What is the difference between ultrasound and MRI?

Ultrasound and magnetic resonance imaging (MRI) are two types of medical imaging used to give doctors a look inside the body. They work in different ways, and each has some distinctive advantages and disadvantages that must be considered. Sometimes a doctor may order imaging studies using both techniques to get a more complete view of what's going on inside a patient's body.

These imaging techniques have a number of similarities, beginning with the fact that either method can be used to produce still and moving images of the interior of the body. Both procedures are performed without the use of radiation, which is a distinct advantage of these types of medical imaging. In the case of a patient who needs multiple imaging studies, ultrasound and MRI are preferable because the patient's body is not at risk of damage from accumulated radiation. The techniques are also non-invasive to minimally invasive, depending on the details of the test. In some cases, it may be necessary to inject contrast material or insert an ultrasound transducer into the body in order to obtain a better image.

In the case of ultrasound, the image is acquired by bouncing high-frequency sound waves off the body cavity. The sound waves are picked up on their way back, and the changes in frequency and angle are used to generate an image of the inside of the patient. With an MRI study, the patient is inserted into a large chamber that generates a magnetic field, agitating the hydrogen atoms in the patient's body. The MRI machine reads changes in the body's magnetic field and uses these changes to create an image.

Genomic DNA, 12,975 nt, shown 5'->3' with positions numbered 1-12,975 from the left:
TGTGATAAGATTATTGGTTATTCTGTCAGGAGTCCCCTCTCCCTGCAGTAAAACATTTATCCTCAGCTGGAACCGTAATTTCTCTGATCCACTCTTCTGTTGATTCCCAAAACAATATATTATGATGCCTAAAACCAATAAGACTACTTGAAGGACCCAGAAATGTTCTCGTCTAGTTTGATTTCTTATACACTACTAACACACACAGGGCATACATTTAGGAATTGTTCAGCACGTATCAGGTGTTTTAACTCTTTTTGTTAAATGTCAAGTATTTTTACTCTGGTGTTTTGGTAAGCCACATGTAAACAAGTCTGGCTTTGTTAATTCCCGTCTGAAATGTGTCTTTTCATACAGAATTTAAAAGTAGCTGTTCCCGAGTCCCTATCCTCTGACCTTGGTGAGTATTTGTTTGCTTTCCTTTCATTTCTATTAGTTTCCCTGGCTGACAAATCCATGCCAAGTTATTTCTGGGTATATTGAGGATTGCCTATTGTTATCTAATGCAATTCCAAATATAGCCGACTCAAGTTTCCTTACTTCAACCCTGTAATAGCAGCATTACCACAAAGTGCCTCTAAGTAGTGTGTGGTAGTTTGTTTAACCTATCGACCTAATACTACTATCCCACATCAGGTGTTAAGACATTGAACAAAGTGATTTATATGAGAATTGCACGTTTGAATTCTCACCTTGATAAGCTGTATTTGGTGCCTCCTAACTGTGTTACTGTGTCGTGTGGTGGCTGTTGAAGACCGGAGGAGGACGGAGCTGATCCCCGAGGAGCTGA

A major disadvantage of ultrasound is that it often has difficulty with obstructions. Certain body parts are difficult to visualize because there are thick bones or organs in the way. In contrast, MRI images are very clear and sharp, and can be taken along any plane of the body. In both cases, image quality can be very high with a good machine, and the use of a contrast agent can further improve visibility, allowing the doctor to see specific structures in detail.

The main problem with MRI is that the MRI machine will interact with magnetic objects in the room, and these objects can cause damage to the machine. The patient must remove all magnetic objects from the person from her, but in the case of patients with implanted medical devices, the MRI machine could cause a problem. MRI scans are especially dangerous for people with devices implanted in or around their hearts. In a case where MRI is not feasible, it may be necessary to use ultrasound.

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